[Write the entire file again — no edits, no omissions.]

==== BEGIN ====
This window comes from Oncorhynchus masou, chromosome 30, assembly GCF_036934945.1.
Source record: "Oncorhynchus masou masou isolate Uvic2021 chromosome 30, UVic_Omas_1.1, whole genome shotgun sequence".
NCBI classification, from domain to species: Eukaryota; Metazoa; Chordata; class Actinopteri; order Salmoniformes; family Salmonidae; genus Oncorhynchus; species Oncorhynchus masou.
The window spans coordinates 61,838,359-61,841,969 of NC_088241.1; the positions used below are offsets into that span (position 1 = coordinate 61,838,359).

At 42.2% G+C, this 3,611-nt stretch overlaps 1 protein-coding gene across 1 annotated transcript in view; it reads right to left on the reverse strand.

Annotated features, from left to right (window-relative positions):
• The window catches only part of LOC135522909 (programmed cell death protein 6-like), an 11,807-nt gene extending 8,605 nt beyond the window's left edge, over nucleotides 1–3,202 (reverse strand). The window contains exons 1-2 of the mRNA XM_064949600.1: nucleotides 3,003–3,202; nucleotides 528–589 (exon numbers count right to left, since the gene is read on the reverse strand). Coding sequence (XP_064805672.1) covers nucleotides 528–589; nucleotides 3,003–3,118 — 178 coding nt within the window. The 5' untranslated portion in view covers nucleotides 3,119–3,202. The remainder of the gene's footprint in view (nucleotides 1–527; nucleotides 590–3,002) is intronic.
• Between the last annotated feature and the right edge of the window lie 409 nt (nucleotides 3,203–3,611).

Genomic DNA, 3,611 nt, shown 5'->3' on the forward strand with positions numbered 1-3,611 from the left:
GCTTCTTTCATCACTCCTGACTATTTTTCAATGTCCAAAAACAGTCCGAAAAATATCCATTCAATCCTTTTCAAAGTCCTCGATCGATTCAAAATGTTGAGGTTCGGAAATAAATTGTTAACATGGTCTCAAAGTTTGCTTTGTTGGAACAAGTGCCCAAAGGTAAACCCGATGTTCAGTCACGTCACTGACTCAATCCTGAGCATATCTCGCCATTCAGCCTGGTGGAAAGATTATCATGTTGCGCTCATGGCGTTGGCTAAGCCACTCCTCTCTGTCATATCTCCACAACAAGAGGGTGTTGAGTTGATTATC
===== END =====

This window comes from Oncorhynchus masou, chromosome 30, assembly GCF_036934945.1.
Source record: "Oncorhynchus masou masou isolate Uvic2021 chromosome 30, UVic_Omas_1.1, whole genome shotgun sequence".
NCBI classification, from domain to species: Eukaryota; Metazoa; Chordata; class Actinopteri; order Salmoniformes; family Salmonidae; genus Oncorhynchus; species Oncorhynchus masou.
The window spans coordinates 61,838,359-61,841,969 of NC_088241.1; the positions used below are offsets into that span (position 1 = coordinate 61,838,359).

At 42.2% G+C, this 3,611-nt stretch overlaps 1 protein-coding gene across 1 annotated transcript in view; it reads right to left on the reverse strand.

Annotated features, from left to right (window-relative positions):
• The window catches only part of LOC135522909 (programmed cell death protein 6-like), an 11,807-nt gene extending 8,605 nt beyond the window's left edge, over nucleotides 1–3,202 (reverse strand). The window contains exons 1-2 of the mRNA XM_064949600.1: nucleotides 3,003–3,202; nucleotides 528–589 (exon numbers count right to left, since the gene is read on the reverse strand). Coding sequence (XP_064805672.1) covers nucleotides 528–589; nucleotides 3,003–3,118 — 178 coding nt within the window. The 5' untranslated portion in view covers nucleotides 3,119–3,202. The remainder of the gene's footprint in view (nucleotides 1–527; nucleotides 590–3,002) is intronic.
• Between the last annotated feature and the right edge of the window lie 409 nt (nucleotides 3,203–3,611).

Genomic DNA, 3,611 nt, shown 5'->3' on the forward strand with positions numbered 1-3,611 from the left:
GCTTCTTTCATCACTCCTGACTATTTTTCAATGTCCAAAAACAGTCCGAAAAATATCCATTCAATCCTTTTCAAAGTCCTCGATCGATTCAAAATGTTGAGGTTCGGAAATAAATTGTTAACATGGTCTCAAAGTTTGCTTTGTTGGAACAAGTGCCCAAAGGTAAACCCGATGTTCAGTCACGTCACTGACTCAATCCTGAGCATATCTCGCCATTCAGCCTGGTGGAAAGATTATCATGTTGCGCTCATGGCGTTGGCTAAGCCACTCCTCTCTGTCATATCTCCACAACAAGAGGGTGTTGAGTTGATTATC